About twenty years after St. Paul had met the martyr’s fate, (A.D. 68,) the Church of Corinth received from the Church of Rome a fraternal epistle, written, as is commonly supposed, by St. Clement, third bishop of Rome. This invaluable epistle, written by an apostolic man, and addressed from one great Church to another, was deposited by the Church of Corinth in her archives, and was ordained to be read in its turn in her Sunday service. The only copy of it coming down to modern times was found in the Alexandrine Codex of the New Testament, being apparently held by the copyist as belonging to the canon. In this epistle we find that the Church of Corinth had, after a period of holy Church harmony, been divided into factions by her ambitious leaders, and it was by these dissensions that Clement’s letter was called into existence. This our epistle of St. Paul to the Corinthians was retained, as St. Clement indicates, in the archives of the Churches both of Corinth and Rome. “Take into your hands,” says he, “the epistle of the blessed Paul, the apostle. What did he, at the first, write to you in the beginning of the Gospel. Verily he did, by the Spirit, admonish you concerning himself, and Cephas, and Apollos, because that even then you did form parties.” The authenticity of Paul’s epistles to the Corinthians has, indeed, never been called in question by any respectable criticism.

About seventy-five years after this memorable correspondence flourished Dionysius, the most celebrated of the bishops of Corinth. His epistles were many, addressed to various sections and individuals of note. His epistle to Soter, bishop of Rome, in reply to an admonitory letter from Soter, has these words: “You, by this your so suitable admonition, have blended together the gardens of the Romans and the Corinthians planted by Peter and Paul; for they both having planted us, taught alike, and, having alike gone into Italy, suffered martyrdom at the same time.” Probably Dionysius inadvertently assumed here that Peter had been at Corinth from the fact that his name was placed by one of the factions at its head. In another passage Dionysius says to Soter, “To-day we kept the Lord’s holy day, in which we read your epistle, which we shall always have for occasional reading for our admonition, as also the former epistle of Clement.” This shows that apostolic writings were kept for regular public reading in the Church. It was a little before this time that Hegesippus, the earliest Church historian, made a journey from Syria to Rome, and having visited many bishops, declared that “he found every-where the same doctrine.” “And the Church of Corinth,” he says, “had continued in the true faith when Primus was bishop there, with whom I had familiar conversation on my voyage to Rome, having stopped several days at Corinth, during which we refreshed ourselves with the same doctrine.”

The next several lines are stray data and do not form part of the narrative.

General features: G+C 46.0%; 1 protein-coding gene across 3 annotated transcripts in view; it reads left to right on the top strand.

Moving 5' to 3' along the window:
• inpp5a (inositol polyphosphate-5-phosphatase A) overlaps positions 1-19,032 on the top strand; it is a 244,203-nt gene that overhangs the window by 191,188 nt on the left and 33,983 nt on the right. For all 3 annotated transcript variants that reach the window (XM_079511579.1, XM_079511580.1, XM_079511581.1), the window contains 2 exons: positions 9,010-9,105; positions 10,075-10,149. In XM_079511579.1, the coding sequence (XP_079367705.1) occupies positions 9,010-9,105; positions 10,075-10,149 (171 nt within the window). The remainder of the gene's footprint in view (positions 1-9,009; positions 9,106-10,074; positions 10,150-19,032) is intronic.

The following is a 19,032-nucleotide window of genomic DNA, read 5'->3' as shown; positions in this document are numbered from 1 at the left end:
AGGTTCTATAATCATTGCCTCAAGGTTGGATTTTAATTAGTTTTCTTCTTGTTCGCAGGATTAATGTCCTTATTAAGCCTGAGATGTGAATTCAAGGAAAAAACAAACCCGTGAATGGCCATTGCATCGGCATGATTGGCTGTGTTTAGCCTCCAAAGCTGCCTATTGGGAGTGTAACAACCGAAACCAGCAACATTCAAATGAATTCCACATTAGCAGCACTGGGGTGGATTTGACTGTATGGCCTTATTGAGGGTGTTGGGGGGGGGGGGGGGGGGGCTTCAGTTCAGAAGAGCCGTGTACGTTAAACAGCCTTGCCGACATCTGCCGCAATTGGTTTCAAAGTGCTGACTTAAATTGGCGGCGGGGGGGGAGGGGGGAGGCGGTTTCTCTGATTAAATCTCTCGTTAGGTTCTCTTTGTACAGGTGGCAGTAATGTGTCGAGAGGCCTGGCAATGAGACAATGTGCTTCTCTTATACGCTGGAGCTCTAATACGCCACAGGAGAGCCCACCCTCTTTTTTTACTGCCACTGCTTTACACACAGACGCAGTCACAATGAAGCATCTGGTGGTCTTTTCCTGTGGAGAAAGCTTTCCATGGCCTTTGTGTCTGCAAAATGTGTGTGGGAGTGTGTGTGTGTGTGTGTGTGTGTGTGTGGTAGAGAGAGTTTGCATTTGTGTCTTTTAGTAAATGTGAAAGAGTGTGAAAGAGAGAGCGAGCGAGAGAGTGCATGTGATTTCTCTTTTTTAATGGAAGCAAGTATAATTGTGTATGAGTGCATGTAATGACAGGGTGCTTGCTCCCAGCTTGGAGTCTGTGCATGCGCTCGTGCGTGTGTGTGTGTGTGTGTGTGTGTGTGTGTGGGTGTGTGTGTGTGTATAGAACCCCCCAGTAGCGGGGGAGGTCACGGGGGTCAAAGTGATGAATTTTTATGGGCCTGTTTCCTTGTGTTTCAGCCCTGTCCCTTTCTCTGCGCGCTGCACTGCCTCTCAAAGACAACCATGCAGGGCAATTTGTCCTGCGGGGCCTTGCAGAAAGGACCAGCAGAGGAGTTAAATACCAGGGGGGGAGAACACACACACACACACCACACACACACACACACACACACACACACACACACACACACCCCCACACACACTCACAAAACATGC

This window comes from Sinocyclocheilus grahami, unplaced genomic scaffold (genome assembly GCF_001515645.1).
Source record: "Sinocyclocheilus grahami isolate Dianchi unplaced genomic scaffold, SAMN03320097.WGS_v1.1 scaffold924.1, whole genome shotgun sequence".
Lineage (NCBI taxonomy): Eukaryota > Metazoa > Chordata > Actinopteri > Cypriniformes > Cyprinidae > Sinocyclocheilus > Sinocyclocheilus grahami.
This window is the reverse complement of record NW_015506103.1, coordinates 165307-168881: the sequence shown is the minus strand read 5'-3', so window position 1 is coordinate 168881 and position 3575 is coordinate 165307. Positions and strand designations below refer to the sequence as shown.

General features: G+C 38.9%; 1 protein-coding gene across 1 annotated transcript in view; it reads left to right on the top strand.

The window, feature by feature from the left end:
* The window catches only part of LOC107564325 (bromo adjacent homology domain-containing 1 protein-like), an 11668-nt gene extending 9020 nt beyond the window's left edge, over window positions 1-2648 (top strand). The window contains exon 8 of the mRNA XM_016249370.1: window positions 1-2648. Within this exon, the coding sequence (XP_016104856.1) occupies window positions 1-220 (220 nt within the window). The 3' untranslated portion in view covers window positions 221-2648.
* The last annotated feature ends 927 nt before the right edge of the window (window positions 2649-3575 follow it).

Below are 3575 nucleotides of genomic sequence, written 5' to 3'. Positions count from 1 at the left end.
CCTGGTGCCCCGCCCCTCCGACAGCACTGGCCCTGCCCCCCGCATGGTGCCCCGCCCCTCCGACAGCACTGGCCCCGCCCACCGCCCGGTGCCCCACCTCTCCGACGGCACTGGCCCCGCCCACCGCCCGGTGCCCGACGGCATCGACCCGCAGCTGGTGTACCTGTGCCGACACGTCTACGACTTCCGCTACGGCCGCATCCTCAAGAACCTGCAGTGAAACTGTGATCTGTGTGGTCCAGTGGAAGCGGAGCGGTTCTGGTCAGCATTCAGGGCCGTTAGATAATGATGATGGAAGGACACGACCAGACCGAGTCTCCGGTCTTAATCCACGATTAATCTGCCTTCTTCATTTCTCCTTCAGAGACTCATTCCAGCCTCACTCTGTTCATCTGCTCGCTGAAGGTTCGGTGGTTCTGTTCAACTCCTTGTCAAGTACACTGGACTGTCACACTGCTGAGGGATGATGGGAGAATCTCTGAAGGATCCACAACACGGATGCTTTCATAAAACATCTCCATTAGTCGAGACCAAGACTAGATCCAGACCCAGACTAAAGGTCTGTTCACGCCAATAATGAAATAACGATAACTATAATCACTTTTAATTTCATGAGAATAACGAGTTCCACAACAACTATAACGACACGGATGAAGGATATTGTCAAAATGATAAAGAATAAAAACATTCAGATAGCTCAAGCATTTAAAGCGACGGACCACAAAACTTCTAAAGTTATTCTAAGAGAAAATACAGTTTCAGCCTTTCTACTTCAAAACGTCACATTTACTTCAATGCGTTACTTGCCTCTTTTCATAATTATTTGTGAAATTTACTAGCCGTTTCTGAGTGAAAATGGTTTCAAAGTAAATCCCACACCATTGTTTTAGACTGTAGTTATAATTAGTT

From all these pleasing testimonies, it is clear that the Church of Corinth retained her reverence for her great founder, preserved his epistles in her archives, read them in the Sunday service, maintained the purity of his doctrine, and usually enjoyed a high state of prosperity.


In the year 268 the city was captured by the Goths, and in 523 was destroyed by an earthquake. In 1462 it was captured by the Turks, and remained under their power until the late revolution, which made Greece independent. During Turkish times the cathedral of the Church was in the Acrocorinthus. But a small village is now existing bearing the ancient name. There are the remnants of an old temple, which are the sole survivors of two or three successive Corinths, and, indeed, are the most ancient relics in Greece. There are also faint traces that mark the grounds of the Isthmian games. The lines of Byron which commence his Siege of Corinth are blended history and poetry:

Many a vanished year and age,

And tempest’s breath, and battle’s rage,

Have swept o’er Corinth; yet she stands

A fortress formed to Freedom’s hands.

The whirlwind’s wrath, the earthquake’s shock,

Have left untouched her hoary rock,

The key-stone of a land which still,

Though fallen, looks proudly on that hill,

The landmark to the double tide

That purpling rolls on either side,

As if their waters chafed to meet,

Yet pause and crouch beneath her feet.

But could the blood before her shed

Since first Timoleon’s brother bled,

Or baffled Persia’s despot fled,

Arise from out the earth which drank

The stream of slaughter as it sank,

That sanguine ocean would o’erflow

Her isthmus idly spread below;

Or could the bones of all the slain

Who perished there, be piled again,

That rival pyramid would rise

More mountain-like, through those clear skies,

Than yon tower-capt Acropolis,

That seems the very clouds to kiss.


AS this Epistle must necessarily be an exercise of apostolical authority in response to the needs of the Church, it required two things: First, a distinct and full settlement of his apostolic authority, (1 Corinthians 1:10 to 1 Corinthians 4:21;) and, Second, the utterance of apostolic orders through the remainder of the epistle.